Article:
Between 1727 and 1734 Maharajah Jai Singh II of Jaipur constructed five astronomical observatories in west central India. The observatories, or "Jantar Mantars" as they are commonly known, incorporate multiple buildings of unique form, each with a specialized function for astronomical measurement. These structures with their striking combinations of geometric forms at large scale, have captivated the attention of architects, artists, and art historians world wide, yet remain largely unknown to the general public.
is a project initiated by Cornell University Professor of Art, Barry
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We have been awarded seed grant funding from the Einaudi Center for International Studies at Cornell. The grant will suppport a redesign of jantarmantar.org as well as an expansion of the project to develop immersive media for planetariums and fulldome theaters. More.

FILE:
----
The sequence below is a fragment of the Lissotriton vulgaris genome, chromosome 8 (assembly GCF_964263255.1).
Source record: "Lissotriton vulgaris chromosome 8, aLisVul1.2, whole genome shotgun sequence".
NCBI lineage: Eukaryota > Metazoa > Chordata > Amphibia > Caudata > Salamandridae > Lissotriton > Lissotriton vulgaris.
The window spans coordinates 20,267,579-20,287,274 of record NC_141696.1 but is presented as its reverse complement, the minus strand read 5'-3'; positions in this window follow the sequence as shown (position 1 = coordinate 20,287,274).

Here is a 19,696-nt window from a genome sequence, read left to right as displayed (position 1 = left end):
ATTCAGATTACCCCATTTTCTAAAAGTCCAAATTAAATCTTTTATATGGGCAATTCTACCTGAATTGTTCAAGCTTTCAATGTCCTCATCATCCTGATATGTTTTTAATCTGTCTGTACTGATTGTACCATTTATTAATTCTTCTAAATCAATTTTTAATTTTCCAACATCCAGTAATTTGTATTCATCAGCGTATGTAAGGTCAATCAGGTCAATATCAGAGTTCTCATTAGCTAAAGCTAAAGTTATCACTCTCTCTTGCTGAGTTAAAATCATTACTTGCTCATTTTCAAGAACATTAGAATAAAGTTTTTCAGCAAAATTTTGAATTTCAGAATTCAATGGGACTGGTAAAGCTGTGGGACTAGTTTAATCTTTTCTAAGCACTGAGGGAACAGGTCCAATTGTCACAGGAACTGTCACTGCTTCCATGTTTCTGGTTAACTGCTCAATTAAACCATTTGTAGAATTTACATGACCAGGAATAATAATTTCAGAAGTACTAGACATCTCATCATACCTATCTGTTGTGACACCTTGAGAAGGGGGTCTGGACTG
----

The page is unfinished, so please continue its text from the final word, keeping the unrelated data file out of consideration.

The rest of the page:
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Jantar Mantar presents the observatories through a variety of media and information sources, making it possible to explore and learn about these historic sites through interactive panoramic "VR" photographs, time lapse sequences, and 3D models as well as articles, drawings, and historic texts. It is a comprehensive resource for exploring the observatories in depth.